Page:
It all ends in Harry Potter and the Deathly Hallows Part 2. The boy wizard has grown up to grab hold of his wand, or any number of oddly shaped wands, and wreak havoc upon Lord Voldemort. For some... it's a moment for melancholy and sweet relief - the long wait is finally over, the books have been dog-eared and the Harry Potter shrine has been swept clean with a genuine Nimbus 2000 in preparation for the homecoming. For others, it's a joyous occasion... as an irritating little prick with glasses gets grounded for life.
Whether the Harry Potter series has enchanted or revolted you... you cannot deny the passion, quality and consistency with which the film-makers have carried the adaptations of the beloved J.K. Rowling novels about the little orphaned wizard who could. The trio of Daniel Radcliffe, Emma Watson and Rupert Grint have become household names - racked up fortunes to challenge some of Britain and Hollywood's wealthiest... including the Queen, or was that members of Queen?
While many were slightly disillusioned by the decision to split Harry Potter and the Deathly Hallows into two parts... and then film them in 3D, millions of devoted potheads stayed faithful to the kid over the years. Harry taught children how to read again, fly a broomstick, talk to snakes and run into walls without hurting yourself. It's the sort of latchkey kid education no parent can provide... unless you're David Copperfield or a master of the dark arts.
In this the last chapter of the Harry Potter saga... Harry (Radcliffe), Ron (Grint) and Hermione (Watson) continue their quest to destroy the last three remaining magical Horcruxes in an attempt to make the Dark Lord Voldemort (Fiennes) vulnerable to their attack in a final battle to decide the fate of Hogwart's and life as they know it.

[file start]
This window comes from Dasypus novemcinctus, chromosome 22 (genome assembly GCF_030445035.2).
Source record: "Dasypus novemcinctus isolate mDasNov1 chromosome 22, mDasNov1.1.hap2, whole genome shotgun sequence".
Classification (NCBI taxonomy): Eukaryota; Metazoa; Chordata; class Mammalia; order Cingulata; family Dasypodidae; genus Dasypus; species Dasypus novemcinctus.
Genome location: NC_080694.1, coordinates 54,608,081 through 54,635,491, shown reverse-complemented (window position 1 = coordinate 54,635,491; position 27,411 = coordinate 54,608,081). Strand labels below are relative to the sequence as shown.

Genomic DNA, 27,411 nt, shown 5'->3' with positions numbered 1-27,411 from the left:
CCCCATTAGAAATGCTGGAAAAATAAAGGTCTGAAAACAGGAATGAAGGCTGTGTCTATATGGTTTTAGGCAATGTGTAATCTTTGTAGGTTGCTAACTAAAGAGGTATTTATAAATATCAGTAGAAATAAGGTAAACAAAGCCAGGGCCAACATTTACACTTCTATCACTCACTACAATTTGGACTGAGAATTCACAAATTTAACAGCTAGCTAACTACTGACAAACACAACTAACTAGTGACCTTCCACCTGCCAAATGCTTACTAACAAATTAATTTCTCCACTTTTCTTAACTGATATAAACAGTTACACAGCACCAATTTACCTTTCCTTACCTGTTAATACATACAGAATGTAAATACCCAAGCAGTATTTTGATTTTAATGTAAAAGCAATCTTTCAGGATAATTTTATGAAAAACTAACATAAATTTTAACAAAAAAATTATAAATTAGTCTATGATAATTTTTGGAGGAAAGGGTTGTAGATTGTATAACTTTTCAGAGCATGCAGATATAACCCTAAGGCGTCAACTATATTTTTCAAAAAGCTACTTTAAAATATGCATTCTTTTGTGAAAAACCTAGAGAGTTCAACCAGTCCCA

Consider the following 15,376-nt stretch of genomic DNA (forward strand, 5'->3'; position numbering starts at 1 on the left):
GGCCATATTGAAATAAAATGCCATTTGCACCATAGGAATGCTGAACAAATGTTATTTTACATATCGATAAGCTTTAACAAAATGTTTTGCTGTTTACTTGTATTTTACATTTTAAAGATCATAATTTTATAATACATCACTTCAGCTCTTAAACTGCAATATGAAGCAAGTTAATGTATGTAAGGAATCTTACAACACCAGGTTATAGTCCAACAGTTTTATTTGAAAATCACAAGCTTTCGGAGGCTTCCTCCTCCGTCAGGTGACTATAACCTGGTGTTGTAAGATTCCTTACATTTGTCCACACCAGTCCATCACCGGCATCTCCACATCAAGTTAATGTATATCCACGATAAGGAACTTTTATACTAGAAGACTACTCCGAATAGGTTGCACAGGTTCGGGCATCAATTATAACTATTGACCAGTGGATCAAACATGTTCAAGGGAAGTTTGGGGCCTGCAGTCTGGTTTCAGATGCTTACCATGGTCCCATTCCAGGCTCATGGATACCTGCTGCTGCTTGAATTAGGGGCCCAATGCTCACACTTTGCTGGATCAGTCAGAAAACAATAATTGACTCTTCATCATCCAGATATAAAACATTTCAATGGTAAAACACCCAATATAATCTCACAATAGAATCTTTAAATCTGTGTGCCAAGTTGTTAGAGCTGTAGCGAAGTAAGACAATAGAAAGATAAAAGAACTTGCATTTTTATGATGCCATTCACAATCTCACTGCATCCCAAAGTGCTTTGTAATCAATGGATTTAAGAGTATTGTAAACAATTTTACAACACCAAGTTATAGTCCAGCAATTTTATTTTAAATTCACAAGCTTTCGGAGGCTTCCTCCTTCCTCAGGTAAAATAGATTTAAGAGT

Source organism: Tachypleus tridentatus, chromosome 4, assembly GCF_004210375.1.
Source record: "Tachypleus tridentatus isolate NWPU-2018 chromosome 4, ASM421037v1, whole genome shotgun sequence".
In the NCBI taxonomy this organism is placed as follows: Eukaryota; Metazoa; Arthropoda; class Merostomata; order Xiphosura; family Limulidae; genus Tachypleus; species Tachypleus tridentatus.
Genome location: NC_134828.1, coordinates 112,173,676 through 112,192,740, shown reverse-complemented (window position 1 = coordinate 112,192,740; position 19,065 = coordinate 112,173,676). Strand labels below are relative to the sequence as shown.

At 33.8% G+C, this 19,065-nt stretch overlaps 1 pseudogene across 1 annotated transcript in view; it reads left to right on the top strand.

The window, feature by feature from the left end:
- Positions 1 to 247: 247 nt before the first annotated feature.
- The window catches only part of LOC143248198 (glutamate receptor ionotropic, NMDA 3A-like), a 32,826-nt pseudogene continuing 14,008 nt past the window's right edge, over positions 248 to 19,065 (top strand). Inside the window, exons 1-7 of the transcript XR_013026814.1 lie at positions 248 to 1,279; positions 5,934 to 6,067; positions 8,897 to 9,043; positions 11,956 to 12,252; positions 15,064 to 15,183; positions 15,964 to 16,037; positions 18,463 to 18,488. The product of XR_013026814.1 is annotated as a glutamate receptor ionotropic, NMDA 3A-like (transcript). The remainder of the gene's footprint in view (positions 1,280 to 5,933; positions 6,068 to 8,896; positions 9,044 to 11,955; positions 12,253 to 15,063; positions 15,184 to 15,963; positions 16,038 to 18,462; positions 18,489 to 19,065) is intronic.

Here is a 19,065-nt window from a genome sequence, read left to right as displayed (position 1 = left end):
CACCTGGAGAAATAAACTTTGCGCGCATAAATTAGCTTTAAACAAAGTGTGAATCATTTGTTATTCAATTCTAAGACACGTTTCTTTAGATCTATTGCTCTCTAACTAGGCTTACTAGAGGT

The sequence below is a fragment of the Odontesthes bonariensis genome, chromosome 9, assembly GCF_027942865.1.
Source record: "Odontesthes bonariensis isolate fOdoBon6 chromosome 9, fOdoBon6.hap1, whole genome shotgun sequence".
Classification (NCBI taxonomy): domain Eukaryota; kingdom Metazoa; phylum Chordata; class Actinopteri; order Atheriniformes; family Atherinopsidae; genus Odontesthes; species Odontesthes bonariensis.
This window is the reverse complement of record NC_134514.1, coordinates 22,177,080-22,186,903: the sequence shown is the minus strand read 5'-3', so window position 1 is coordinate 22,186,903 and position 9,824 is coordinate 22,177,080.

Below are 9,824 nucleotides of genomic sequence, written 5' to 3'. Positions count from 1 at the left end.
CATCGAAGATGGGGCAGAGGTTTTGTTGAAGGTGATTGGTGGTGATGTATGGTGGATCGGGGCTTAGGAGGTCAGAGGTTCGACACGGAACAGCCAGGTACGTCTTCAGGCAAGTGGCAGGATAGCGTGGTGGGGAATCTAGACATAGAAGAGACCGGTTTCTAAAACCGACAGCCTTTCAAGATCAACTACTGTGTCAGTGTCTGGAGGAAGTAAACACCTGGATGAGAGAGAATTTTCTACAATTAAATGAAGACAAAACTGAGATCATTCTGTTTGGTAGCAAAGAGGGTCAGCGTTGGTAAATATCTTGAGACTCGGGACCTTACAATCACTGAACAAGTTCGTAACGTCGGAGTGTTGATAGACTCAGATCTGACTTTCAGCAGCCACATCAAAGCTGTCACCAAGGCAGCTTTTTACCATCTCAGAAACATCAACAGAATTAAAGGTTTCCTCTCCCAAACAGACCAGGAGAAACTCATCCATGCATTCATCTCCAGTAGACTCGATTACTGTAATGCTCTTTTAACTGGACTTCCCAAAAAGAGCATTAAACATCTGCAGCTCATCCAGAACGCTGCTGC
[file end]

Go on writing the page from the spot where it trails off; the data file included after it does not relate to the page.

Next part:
It's an epic finale to rival Lord of the Rings: Return of the King that makes the other Harry Potter movies seem like they were all leading up to this point... they were. The final adventure doesn't waste any time in getting you back into Harry's world. There's an immediate assumption that you've seen the entire series up to this point with no mercy for people who thought they'd just go and see the final one for a laugh.
What ensues is a monstrous sequel spawned from another sequel to wrap up the saga and end on a high note. Harry Potter and the Deathly Hallows Part 1 was disappointing - the film was stripped of its 3D release, there was no Hogwart's, the trio wandered aimlessly in the wilderness only to end on a groaning 'To Be Continued' ellipsis. Part 2 more than makes up for Part 1's meandering with more focus, sharper visual effects, a return to Hogwart's and an all-encompassing story to tie up the series with one massive battle between good and evil with Harry Potter in the middle of it all.
Apart from the now famous Daniel Radcliffe, Rupert Grint and Emma Watson, the cast has been impressive throughout the Harry Potter franchise with special mention of brilliant supporting actors: Alan Rickman as Snape, Michael Gambon as Dumbledore and Ralph Fiennes as the dreaded Voldemort. Part 2 also sees the return of John Hurt, Helena Bonham Carter, Maggie Smith, Jim Broadbent, Julie Walters, Robbie Coltrane, Emma Thompson and Gary Oldman, all accomplished in their own right.